A School in Holyoke Is Banning Homework
An elementary school in Holyoke is taking a bold stand against homework as kids head back to class, banning after-school assignments for an entire year. Instead, educators are telling parents, students should be spending more time with their families, chatting about the learning they did while at school, and getting to bed early.
The move, as WCVB reports today, makes the Kelly Elementary School the latest to pick sides in the debate over whether homework helps students, or whether it just makes them frustrated and deepens negative feelings about education.
School days have also been extended at the elementary school, so students are in class for two hours longer than they were previously.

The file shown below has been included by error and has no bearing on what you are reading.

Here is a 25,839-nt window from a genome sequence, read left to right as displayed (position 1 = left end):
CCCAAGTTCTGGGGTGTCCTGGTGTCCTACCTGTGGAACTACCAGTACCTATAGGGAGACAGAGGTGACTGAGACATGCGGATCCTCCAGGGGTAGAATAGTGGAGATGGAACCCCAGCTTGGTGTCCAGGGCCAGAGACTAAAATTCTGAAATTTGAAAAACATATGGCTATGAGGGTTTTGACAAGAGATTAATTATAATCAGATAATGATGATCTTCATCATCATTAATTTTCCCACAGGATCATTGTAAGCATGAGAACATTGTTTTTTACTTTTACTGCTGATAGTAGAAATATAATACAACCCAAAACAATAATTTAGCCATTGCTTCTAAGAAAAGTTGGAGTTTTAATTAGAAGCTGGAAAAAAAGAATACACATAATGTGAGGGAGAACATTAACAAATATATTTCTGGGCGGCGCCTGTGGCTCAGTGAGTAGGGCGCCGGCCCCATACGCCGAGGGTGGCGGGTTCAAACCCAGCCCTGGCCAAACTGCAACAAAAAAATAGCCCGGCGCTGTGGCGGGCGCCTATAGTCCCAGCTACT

“Face time with a teacher … is going to impact their learning more than doing skill-and-practice work at home,” Jackie Glasheen, the school’s principal, tells ABC News.
The school is going homework-free during a one-year pilot.
Those extra two hours also likely cover more time than students would spend on assignments at home—at the elementary school level, the National Educational Association recommends about 10 minutes of homework per night for each year of school (so, 20 minutes of homework for second graders, 40 minutes for fourth graders). How much homework students do varies school-to-school, though, and recent studies have found some young learners doing as much as three times that much work after school.
As for Holyoke, the district has been in need of a shake-up. After posting some of the lowest standardized test scores in the state, it was placed into receivership in 2015, a rare state takeover for underperforming schools. It could help: Lawrence, which also had its schools forced into receivership, saw improved test scores and graduation rates after its take-over.